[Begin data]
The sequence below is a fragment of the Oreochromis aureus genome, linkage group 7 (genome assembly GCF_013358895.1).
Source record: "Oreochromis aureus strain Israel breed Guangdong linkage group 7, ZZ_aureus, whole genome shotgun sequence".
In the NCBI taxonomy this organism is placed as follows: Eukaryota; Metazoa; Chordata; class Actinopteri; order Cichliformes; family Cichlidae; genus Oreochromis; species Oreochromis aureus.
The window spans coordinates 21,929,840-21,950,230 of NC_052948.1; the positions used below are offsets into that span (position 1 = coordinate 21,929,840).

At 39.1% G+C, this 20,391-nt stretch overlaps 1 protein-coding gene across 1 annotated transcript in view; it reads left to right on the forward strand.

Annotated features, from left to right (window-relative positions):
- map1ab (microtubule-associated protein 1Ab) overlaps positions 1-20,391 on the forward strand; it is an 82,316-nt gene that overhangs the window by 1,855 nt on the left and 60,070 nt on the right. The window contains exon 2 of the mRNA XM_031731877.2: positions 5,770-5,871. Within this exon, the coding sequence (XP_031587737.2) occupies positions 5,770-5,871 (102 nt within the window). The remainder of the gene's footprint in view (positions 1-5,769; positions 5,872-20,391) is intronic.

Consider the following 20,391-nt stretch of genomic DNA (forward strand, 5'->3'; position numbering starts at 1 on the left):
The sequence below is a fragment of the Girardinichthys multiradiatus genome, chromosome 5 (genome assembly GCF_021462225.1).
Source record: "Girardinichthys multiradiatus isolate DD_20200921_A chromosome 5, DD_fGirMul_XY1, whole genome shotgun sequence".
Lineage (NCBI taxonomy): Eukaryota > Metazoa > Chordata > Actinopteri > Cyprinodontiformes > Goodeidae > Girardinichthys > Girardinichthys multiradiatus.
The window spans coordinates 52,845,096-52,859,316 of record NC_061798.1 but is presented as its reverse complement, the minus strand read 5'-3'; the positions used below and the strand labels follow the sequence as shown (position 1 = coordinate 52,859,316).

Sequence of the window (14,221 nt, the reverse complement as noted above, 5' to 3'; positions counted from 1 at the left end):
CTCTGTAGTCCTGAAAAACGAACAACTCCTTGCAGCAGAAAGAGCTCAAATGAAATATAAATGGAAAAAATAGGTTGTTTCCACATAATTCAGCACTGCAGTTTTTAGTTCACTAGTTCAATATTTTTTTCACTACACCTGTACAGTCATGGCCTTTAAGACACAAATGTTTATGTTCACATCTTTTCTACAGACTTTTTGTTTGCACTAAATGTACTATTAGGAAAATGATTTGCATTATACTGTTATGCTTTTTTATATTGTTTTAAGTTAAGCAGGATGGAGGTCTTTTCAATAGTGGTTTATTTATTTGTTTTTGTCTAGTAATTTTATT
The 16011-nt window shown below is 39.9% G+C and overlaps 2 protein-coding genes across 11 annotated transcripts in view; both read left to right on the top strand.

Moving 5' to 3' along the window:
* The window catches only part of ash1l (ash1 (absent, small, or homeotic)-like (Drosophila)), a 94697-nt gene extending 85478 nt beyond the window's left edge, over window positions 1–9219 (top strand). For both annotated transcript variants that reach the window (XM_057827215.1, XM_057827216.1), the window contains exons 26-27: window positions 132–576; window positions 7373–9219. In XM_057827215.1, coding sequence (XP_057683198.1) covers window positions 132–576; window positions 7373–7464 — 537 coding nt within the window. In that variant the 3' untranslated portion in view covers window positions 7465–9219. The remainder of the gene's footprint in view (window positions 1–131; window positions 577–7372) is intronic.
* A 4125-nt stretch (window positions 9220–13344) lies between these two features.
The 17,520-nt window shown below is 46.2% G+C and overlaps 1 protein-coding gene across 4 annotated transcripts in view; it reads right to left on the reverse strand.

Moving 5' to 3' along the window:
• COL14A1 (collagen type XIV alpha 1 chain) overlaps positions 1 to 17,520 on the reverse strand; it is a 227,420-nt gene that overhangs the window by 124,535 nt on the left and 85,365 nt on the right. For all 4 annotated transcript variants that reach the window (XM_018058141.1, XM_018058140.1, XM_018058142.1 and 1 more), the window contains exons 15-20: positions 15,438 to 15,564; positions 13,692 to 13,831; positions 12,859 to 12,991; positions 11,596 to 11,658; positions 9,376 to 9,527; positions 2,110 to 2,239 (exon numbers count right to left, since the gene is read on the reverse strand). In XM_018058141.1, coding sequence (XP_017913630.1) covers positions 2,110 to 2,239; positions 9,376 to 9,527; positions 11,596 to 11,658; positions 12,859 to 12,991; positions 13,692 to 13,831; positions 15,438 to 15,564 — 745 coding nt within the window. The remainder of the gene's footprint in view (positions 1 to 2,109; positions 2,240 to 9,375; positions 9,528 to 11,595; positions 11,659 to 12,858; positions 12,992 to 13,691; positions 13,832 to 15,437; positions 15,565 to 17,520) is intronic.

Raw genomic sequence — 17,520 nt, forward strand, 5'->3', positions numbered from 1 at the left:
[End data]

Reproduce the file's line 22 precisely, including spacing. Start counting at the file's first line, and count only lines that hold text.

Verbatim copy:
Raw genomic sequence — 17,520 nt, forward strand, 5'->3', positions numbered from 1 at the left: